Jason Heyward

The Cubs’ next move should be Jason Heyward

The Cubs were the third best team in baseball in 2015, at least by season record. They toppled the Pirates in the Wild Card play-in game and proceeded to knock out baseball’s best team, the Cardinals, in the NLDS. They put up a fight against the Mets and went down swinging (pun intended) in the NLCS. It was the best season the Cubs have had in years and was just the start of their next competitive window. So expectations among Cubs fans for the offseason plan have been very high. The front office had made some moves earlier, but on Tuesday night, they really began to implement their plan.

After a relatively slow start to the Winter Meetings, things went off once the Cubs signed the multi-positional Ben Zobrist to a very fair four-year, $56 million deal. They didn’t wait long after that to trade shortstop Starlin Castro (and the remaining money on his contract) to the Yankees for RHP Adam Warren and utilityman Brendan Ryan. So far, the Cubs’ notable acquisitions include:

  1. RP Rex Brothers one year, $1.42 million
  2. SP John Lackey two years, $32 million
  3. SP/RP Trevor Cahill one year, $4.25 million
  4. 2B Ben Zobrist four years, $56 million
  5. SP/RP Adam Warren Arb 1
  6. UTIL Brendan Ryan one year, $1 million

I like each one of these acquisitions. The only noticeable departure is Starlin Castro. But obviously, he’s being replaced with a better player in Ben Zobrist. By the way, in dealing Castro the Cubs unloaded $38 million over the next four years. So in a way, they spent $18 million to upgrade from Castro to Zobrist. Not too shabby.

With the signing of John Lackey, the Cubs improved a rotation that already included the high caliber talents of Jon Lester and Jake Arrieta. Their current fourth and fifth starters are Kyle Hendricks and Jason Hammel. Each had a sub-4.00 ERA and was worth over 2 fWAR. Hendricks was actually worth over 3 WAR. It’s not the Mets’ or Nationals’ super rotation, but it’s pretty damn good.

The additions of Trevor Cahill and Adam Warren improve the bullpen to an extent and provide depth for the rotation, which I think is one of the most undervalued aspects of a baseball team by most fans as a team will typically go 7-8 SP deep during a full season. Rex Brothers may or may not be an upgrade to the bullpen. He had a rough season with the Rockies in 2015, but looks like a reasonable bounceback candidate.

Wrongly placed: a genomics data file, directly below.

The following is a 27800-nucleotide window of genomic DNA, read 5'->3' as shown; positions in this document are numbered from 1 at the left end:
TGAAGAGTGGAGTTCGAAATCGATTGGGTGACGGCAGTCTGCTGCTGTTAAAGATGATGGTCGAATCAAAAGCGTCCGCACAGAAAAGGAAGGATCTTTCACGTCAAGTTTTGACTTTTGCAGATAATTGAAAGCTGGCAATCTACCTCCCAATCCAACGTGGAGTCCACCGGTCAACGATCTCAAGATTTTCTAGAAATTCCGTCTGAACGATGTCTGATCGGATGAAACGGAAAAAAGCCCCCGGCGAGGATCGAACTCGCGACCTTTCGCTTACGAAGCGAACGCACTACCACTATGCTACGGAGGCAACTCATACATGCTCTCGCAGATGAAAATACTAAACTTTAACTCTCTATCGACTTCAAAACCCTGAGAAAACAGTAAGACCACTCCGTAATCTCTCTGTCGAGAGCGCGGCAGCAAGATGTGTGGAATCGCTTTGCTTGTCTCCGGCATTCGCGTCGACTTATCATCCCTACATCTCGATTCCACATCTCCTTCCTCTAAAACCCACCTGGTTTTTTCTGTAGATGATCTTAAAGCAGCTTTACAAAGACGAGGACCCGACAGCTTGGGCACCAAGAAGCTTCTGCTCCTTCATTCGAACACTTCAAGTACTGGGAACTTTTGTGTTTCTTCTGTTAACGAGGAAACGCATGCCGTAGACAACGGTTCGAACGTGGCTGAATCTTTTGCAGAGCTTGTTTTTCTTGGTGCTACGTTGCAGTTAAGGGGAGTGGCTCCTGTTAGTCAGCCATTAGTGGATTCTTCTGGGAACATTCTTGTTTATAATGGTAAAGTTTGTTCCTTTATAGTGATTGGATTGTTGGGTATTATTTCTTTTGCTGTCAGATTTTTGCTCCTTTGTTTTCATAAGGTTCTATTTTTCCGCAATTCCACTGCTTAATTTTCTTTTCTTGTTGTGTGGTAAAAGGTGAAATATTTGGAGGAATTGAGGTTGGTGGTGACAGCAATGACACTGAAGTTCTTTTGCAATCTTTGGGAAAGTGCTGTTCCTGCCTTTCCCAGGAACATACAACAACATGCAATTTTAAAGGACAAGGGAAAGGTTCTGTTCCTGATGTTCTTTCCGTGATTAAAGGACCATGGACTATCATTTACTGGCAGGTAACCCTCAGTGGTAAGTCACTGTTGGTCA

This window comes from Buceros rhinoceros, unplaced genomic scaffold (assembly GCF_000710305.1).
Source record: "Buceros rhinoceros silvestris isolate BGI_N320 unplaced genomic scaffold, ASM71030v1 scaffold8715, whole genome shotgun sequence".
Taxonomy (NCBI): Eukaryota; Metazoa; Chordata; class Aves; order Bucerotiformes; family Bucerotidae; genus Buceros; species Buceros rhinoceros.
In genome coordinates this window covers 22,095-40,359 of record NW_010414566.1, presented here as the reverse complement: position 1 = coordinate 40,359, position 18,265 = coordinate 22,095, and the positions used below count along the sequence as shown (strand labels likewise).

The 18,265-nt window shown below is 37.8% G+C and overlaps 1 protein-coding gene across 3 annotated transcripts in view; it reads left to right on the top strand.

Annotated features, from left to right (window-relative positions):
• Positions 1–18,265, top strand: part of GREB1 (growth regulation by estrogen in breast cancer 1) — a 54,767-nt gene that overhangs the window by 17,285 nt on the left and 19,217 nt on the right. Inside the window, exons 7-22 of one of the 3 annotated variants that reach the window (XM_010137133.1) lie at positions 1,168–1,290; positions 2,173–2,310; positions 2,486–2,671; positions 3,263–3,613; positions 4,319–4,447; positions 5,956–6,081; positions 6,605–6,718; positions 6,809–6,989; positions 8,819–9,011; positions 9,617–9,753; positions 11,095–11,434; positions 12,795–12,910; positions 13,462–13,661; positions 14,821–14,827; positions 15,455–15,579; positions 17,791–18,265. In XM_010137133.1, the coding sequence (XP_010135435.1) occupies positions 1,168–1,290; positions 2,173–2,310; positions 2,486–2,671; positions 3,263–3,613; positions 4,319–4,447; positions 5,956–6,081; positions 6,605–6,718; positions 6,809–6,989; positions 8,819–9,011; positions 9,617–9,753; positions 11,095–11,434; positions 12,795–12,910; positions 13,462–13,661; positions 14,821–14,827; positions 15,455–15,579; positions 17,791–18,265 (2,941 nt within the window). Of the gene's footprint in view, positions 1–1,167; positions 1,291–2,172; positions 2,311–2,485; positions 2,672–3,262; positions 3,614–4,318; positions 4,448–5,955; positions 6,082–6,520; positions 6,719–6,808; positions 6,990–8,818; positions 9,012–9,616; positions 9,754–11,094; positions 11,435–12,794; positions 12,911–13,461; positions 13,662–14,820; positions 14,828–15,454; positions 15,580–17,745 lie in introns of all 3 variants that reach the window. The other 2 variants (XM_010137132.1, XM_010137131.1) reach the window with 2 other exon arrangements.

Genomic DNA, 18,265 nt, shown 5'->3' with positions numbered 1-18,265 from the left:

They join a deceptively strong bullpen. Hector Rondon, Pedro Strop, and Travis Wood did some heavy lifting last year. Each was worth over 1 fWAR in 2015. If he’s used exclusively out of the bullpen, Adam Warren could join them as a dominant reliever as well.

That’s four relievers that could give the Cubs 1+ WAR in value. We’re getting into Royals territory here, though it should be noted that the top end of their bullpen provided 2+ WAR value. The Cubs probably don’t have a single reliever quite that good.

As much as I like what the Cubs have done so far, they still have some work to do. Looking at their projected lineup, there is one glaring need and it’s a significant one.

C: Miguel Montero
1B: Anthony Rizzo
2B: Ben Zobrist
3B: Kris Bryant
SS: Addison Russell
LF: Kyle Schwarber
CF: Matt Szczur
RF: Jorge Soler

One of these things is not like the other…the Cubs’ official MLB.com site lists Matt Szczur as their top option in center field. They have a really good player at just about every other position…and Matt Szczur as their top CF option. This team is too damn good to waste a spot on Matt Szczur (with all due respect to Matt. He’s fine as a fourth outfielder).

Unfortunately for the Cubs, there really isn’t a great option in free agency. The best pure center fielder may be Dexter Fowler and I think they’re going to be looking for more of an upgrade than he provides. Fortunately for the Cubs, they likely have tons left to spend. Adding in pre-arb and arb eligible players, the Cubs have approximately $163 million committed to 2016’s payroll.